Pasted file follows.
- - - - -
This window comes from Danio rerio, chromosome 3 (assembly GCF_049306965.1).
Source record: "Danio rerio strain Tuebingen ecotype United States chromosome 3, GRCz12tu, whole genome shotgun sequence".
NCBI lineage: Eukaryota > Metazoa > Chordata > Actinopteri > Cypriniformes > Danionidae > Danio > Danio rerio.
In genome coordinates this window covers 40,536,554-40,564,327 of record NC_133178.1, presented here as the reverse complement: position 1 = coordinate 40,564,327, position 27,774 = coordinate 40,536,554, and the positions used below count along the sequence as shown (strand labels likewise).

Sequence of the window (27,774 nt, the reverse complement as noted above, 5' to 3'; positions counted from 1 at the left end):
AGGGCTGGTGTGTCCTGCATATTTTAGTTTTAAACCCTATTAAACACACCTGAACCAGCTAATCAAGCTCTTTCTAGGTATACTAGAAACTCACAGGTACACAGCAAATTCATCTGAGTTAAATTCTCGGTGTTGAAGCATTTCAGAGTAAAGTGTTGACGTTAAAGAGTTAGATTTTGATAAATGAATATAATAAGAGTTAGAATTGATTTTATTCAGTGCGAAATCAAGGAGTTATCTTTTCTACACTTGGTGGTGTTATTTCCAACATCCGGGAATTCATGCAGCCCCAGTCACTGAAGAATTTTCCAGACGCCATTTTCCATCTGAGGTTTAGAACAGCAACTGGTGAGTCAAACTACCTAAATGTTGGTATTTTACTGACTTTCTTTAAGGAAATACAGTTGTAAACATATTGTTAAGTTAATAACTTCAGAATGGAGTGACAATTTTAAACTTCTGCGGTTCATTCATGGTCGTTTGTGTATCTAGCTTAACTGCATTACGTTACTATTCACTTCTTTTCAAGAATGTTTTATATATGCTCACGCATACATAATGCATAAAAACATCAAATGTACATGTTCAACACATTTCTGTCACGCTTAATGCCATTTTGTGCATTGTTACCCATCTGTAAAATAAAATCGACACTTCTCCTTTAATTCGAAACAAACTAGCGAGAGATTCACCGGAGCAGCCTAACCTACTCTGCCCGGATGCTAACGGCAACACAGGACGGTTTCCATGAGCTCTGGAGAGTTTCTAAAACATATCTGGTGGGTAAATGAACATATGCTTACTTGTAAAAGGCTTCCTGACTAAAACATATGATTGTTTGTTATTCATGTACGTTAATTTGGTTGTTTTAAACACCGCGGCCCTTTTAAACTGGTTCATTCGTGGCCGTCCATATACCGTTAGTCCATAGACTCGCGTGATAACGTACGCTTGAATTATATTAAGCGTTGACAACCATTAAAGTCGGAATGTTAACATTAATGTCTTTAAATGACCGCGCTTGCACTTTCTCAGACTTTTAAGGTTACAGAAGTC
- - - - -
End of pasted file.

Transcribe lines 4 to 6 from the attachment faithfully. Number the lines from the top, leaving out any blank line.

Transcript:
In genome coordinates this window covers 40,536,554-40,564,327 of record NC_133178.1, presented here as the reverse complement: position 1 = coordinate 40,564,327, position 27,774 = coordinate 40,536,554, and the positions used below count along the sequence as shown (strand labels likewise).

Sequence of the window (27,774 nt, the reverse complement as noted above, 5' to 3'; positions counted from 1 at the left end):
AGGGCTGGTGTGTCCTGCATATTTTAGTTTTAAACCCTATTAAACACACCTGAACCAGCTAATCAAGCTCTTTCTAGGTATACTAGAAACTCACAGGTACACAGCAAATTCATCTGAGTTAAATTCTCGGTGTTGAAGCATTTCAGAGTAAAGTGTTGACGTTAAAGAGTTAGATTTTGATAAATGAATATAATAAGAGTTAGAATTGATTTTATTCAGTGCGAAATCAAGGAGTTATCTTTTCTACACTTGGTGGTGTTATTTCCAACATCCGGGAATTCATGCAGCCCCAGTCACTGAAGAATTTTCCAGACGCCATTTTCCATCTGAGGTTTAGAACAGCAACTGGTGAGTCAAACTACCTAAATGTTGGTATTTTACTGACTTTCTTTAAGGAAATACAGTTGTAAACATATTGTTAAGTTAATAACTTCAGAATGGAGTGACAATTTTAAACTTCTGCGGTTCATTCATGGTCGTTTGTGTATCTAGCTTAACTGCATTACGTTACTATTCACTTCTTTTCAAGAATGTTTTATATATGCTCACGCATACATAATGCATAAAAACATCAAATGTACATGTTCAACACATTTCTGTCACGCTTAATGCCATTTTGTGCATTGTTACCCATCTGTAAAATAAAATCGACACTTCTCCTTTAATTCGAAACAAACTAGCGAGAGATTCACCGGAGCAGCCTAACCTACTCTGCCCGGATGCTAACGGCAACACAGGACGGTTTCCATGAGCTCTGGAGAGTTTCTAAAACATATCTGGTGGGTAAATGAACATATGCTTACTTGTAAAAGGCTTCCTGACTAAAACATATGATTGTTTGTTATTCATGTACGTTAATTTGGTTGTTTTAAACACCGCGGCCCTTTTAAACTGGTTCATTCGTGGCCGTCCATATACCGTTAGTCCATAGACTCGCGTGATAACGTACGCTTGAATTATATTAAGCGTTGACAACCATTAAAGTCGGAATGTTAACATTAATGTCTTTAAATGACCGCGCTTGCACTTTCTCAGACTTTTAAGGTTACAGAAGTC